Murphy’s Law by Jo Haigh

murphy's law

 

Business and finance expert Jo Haigh writes about dealing with the unexpected in business negotiations.

It’s a fact; if it can go wrong it will do

I have successfully completed literally hundreds of corporate finance transactions on behalf of numerous clients. A handful have gone through without any hitches the rest…well the rest have seen more ups and downs than any scary ride yet to be devised by Disney.

I have been doing this job for more years than I care to remember and, being a permanent optimist, (you have to be to do the job) I tend to believe I have seen it all.

I have certainly seen the same problems repeating themselves like a bad case of food poisoning! But then just when I think it’s yet another same old same old problem I am unpleasantly surprised.

No blog of mine would be complete without some tips on how to deal with the unexpected so here you go

 

Problems

1) Buyer can’t get funding

2) Buyer changes his mind about doing the transaction at all

3) Your market position takes a tumble

4) Your market position goes into ascendance

5) Your key staff resign

6) Word gets out that you are selling

7) You change your mind

8) Buyer try’s a last minute chip

9) Something is discover in due diligence that you were unaware of

10) None of the offers are what you wanted for the business

Ok these are a very, very small selection but none the less probably the most common.

 

Possible solutions

1) Well you should have asked for proof before you started and definitely before you gave them an exclusive position. But assuming this is a genuine problem (and you need to be clear) you have a number of choices which largely depend on how keen you are to do the deal and your appetite for risk but;

a) You can abort the deal

b) Sell part of the business

c) Provide the buyer with a loan for the balance

2) First check this isn’t calling your bluff. Sadly there are lots of brinkmanship games in this business but if they are serious if you have had a wise adviser they will have kept the door wide open for the runners up to get back in the game, if not you are back to square one.

3) If this was a genuine surprise, and it will have been becoming evident through the process, the buyer is almost certainly going to want this reflecting in the price. To manage this and, if you believe you can turn the position, then change the deal to an earn out.

4) If you have done the deal on a balance sheet adjuster completion then any increase profits made throughout the negotiation process will be reflected in theses final accounts. However if that’s not the case, or you can see you it will only get better and better, you can of course withdraw or renegotiate. But be careful, I have seen these wished for profits be a one swallow situation too many times.

5) Frankly if they were integral to the deal you should have planned for this and tied them in with some sort of phantom share scheme based on business value achieved and payable post deal. If you haven’t done this then you can try and buy their loyalty for the process but inevitably this is going to cost considerably more than a pre planned exercise and it will be you that pays out of your own consideration.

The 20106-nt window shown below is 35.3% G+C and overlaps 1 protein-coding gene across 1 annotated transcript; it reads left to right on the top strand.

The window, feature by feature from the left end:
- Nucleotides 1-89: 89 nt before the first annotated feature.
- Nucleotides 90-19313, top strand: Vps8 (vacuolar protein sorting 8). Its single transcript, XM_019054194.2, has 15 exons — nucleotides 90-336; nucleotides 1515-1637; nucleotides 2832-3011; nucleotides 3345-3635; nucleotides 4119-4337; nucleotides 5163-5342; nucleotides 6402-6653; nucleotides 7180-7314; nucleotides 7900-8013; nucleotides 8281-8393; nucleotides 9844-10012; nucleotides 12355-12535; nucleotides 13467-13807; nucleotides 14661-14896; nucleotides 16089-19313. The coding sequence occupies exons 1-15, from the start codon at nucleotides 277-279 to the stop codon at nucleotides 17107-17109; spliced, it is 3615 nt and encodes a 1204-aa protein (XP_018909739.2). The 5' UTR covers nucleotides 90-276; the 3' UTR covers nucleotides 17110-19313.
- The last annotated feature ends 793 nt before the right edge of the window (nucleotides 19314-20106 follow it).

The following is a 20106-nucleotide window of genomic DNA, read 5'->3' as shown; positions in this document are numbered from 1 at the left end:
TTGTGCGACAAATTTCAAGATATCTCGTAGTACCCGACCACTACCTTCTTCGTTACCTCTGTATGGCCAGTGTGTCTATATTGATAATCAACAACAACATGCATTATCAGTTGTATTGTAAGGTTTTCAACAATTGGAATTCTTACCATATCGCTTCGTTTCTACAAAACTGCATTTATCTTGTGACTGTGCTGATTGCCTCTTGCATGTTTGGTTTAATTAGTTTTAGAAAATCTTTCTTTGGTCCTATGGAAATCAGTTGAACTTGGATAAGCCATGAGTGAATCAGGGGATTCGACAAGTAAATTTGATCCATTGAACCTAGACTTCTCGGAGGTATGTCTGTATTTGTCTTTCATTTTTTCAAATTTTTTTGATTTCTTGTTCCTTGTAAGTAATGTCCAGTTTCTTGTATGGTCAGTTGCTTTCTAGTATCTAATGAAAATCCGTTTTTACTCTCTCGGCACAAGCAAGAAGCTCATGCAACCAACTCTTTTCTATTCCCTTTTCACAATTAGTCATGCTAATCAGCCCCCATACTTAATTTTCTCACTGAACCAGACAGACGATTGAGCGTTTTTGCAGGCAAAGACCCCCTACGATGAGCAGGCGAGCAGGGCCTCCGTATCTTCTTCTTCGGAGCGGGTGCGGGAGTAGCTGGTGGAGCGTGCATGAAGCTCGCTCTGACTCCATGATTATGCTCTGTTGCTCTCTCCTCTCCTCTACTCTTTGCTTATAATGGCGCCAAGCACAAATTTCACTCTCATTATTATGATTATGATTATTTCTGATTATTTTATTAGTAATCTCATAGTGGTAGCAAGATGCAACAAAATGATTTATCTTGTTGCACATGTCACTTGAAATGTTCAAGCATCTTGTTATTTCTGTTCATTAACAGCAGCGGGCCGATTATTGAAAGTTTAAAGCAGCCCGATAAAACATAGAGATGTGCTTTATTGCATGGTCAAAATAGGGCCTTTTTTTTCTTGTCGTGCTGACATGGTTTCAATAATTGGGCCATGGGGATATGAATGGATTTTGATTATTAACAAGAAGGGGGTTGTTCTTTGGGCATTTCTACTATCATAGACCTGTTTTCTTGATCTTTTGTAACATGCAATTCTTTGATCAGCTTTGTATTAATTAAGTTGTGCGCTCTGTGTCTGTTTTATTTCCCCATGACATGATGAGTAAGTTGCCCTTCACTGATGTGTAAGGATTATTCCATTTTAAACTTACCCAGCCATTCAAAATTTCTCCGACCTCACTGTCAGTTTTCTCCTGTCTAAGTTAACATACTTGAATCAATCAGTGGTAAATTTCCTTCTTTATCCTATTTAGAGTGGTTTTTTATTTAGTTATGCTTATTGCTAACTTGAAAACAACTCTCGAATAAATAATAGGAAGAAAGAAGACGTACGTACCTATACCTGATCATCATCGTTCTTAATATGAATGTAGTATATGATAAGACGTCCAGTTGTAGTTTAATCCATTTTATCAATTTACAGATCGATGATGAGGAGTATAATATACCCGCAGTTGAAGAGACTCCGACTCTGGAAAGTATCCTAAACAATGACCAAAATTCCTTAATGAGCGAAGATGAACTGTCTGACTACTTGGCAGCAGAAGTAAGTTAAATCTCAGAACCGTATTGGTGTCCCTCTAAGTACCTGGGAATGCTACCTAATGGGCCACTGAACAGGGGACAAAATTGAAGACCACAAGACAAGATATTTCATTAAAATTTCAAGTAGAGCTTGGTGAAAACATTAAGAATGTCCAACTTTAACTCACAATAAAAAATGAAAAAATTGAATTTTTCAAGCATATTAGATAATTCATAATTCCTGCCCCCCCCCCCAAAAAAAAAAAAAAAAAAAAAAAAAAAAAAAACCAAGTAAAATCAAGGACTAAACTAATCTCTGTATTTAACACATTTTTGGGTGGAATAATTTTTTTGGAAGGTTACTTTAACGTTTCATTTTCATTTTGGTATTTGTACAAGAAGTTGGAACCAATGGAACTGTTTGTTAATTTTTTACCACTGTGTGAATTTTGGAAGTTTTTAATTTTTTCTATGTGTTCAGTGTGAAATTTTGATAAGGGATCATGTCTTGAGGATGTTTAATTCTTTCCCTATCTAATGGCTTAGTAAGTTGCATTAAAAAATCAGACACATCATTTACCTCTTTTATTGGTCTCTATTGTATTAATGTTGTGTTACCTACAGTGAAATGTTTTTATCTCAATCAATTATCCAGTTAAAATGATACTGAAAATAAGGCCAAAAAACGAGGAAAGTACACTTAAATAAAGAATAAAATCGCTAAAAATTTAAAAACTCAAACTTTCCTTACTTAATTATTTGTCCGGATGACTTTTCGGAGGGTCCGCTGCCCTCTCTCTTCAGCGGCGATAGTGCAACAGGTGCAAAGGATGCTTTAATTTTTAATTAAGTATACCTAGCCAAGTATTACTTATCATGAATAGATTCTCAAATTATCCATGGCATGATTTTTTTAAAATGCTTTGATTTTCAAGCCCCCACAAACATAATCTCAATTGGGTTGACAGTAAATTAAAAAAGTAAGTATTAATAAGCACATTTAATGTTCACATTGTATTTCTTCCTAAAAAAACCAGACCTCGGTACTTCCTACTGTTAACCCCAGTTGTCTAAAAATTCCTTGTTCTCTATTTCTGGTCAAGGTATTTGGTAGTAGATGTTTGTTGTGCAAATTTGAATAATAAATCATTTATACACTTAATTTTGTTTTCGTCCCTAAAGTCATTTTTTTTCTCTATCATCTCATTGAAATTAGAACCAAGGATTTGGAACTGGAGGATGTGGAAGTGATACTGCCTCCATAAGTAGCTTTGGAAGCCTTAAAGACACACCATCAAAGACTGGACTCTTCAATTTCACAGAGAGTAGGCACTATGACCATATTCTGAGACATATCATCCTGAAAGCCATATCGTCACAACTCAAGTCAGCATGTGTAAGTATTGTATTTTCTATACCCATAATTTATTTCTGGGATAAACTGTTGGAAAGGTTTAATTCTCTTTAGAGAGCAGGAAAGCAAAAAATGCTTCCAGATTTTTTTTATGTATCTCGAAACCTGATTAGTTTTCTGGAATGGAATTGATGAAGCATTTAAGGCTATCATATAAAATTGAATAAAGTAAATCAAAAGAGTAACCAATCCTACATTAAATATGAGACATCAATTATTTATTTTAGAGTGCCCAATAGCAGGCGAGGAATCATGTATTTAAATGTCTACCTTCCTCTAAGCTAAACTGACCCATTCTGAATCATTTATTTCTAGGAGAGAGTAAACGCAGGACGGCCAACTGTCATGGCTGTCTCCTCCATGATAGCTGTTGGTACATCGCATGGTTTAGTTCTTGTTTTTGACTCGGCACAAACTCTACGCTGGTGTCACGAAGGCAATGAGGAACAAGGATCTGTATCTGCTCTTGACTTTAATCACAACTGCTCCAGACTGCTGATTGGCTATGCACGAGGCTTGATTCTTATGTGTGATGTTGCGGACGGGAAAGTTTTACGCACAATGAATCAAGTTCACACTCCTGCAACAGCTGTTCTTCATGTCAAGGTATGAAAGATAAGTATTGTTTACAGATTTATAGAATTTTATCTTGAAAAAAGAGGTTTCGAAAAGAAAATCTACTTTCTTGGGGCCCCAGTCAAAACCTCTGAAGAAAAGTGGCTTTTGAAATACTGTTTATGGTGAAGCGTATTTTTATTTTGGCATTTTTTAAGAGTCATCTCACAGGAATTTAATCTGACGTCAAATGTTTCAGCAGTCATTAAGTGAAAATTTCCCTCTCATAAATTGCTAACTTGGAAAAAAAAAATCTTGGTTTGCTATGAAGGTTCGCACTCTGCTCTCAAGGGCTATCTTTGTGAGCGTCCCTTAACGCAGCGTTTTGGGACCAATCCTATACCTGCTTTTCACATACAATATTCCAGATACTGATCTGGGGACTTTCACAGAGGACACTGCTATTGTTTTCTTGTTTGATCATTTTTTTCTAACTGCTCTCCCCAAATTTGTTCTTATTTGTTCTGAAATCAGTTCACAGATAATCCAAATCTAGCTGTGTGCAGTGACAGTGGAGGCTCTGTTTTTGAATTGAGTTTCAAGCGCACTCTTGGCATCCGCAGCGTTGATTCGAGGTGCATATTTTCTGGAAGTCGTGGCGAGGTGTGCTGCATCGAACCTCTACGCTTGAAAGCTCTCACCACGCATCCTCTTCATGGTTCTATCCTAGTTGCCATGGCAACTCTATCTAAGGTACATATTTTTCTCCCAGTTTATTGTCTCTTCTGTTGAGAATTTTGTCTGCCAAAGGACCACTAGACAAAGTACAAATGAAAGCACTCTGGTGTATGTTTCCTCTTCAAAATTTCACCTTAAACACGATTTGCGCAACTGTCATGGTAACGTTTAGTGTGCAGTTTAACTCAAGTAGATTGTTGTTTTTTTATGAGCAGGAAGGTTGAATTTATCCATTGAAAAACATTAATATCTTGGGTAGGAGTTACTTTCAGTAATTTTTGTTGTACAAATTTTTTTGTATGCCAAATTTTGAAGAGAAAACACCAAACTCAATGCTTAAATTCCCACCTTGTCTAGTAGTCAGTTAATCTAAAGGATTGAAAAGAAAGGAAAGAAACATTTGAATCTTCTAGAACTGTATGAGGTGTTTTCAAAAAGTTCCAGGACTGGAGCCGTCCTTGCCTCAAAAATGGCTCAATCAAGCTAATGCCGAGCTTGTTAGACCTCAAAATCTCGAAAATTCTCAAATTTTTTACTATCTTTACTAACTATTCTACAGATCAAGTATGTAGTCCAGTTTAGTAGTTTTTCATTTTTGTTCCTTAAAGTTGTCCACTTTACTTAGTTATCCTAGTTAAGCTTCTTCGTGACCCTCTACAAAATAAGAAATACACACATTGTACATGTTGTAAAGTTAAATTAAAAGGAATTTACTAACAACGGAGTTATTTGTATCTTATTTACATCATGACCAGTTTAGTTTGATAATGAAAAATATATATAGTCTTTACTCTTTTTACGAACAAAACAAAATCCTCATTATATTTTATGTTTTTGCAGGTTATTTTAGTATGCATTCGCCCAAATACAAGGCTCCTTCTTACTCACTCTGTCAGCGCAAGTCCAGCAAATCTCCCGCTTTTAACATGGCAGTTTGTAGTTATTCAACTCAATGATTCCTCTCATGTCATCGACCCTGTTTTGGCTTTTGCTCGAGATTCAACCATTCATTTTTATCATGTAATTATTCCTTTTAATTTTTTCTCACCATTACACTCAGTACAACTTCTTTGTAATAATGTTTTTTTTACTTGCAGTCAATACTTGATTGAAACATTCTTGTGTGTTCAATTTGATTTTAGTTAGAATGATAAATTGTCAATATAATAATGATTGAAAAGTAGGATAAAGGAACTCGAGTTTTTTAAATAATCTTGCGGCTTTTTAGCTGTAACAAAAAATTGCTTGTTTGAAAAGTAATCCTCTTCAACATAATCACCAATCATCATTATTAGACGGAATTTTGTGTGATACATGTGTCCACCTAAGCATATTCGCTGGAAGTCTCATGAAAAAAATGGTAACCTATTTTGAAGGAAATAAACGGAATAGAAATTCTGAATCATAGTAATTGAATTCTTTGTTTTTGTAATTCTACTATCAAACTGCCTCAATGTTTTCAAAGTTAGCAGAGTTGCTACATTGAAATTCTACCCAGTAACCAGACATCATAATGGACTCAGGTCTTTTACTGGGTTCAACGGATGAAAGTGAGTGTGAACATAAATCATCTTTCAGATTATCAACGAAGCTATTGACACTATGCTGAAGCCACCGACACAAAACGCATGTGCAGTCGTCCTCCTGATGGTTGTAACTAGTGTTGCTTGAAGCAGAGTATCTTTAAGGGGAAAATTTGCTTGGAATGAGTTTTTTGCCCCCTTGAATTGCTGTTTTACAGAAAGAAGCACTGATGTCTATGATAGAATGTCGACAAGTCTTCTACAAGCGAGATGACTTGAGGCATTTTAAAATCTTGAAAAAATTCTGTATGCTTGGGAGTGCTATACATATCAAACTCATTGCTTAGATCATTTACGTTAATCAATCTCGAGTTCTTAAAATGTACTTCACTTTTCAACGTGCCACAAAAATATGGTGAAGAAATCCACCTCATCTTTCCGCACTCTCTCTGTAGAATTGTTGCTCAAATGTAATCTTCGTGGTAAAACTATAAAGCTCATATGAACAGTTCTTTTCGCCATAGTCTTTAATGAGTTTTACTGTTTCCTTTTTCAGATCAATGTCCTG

6) Vendors are paranoiac about this from the start, my advice is to remind them that your business is always for sale you are just waiting for the right value to be offered so brazen it out on this line as denial only increases speculation. Better still though is to be up front with your key staff at the start that way they can help you and you can manage their anxieties.

7) I have seen multiple reasons for this, many of them based on sentiment for the business which is entirely understandable. So long before you go down the sales route plan what you will do with your time and money and visualise a new name over the door, if it leaves you cold then don’t do it.

8) All too common with sophisticated buyers who are aware the vendor has got deal fatigue at best and have certainly started to spend their new found wealth. Write a list at the start of the process no more than 1/2 dozen items you will not compromise on no matter what, keep it in your wallet at all times and when something like this happens check the list and if the chip is not acceptable you must walk. If you don’t this will be the start of a whole load more unacceptable actions.

9) Again this shouldn’t happen; at best you should have had a pre sale due diligence exercise done on your business which would have uncovered this. I can tell you for certain no one goes into a DD process to increase value however if this has happened you can accept it and renegotiate a deal as bear in mind for a new buyer the same thing will be a problem or you can walk and wait.

10) Ask yourself are you being realistic? The market is challenging, just like an estate agent value of your home can sound very attractive until it’s sold that’s not its value is. A business is worth what you will sell at and a buyer will buy at if you can’t find a buyer and after six months (which is what I would normally expect a deal to take) no one is biting at the value you hoped for you can either accept a lower value or take the business off the market and start making improvements that will lift the barrier.

 

Jo Haigh is an extremely successful entrepreneur… check out her books here!

 

 

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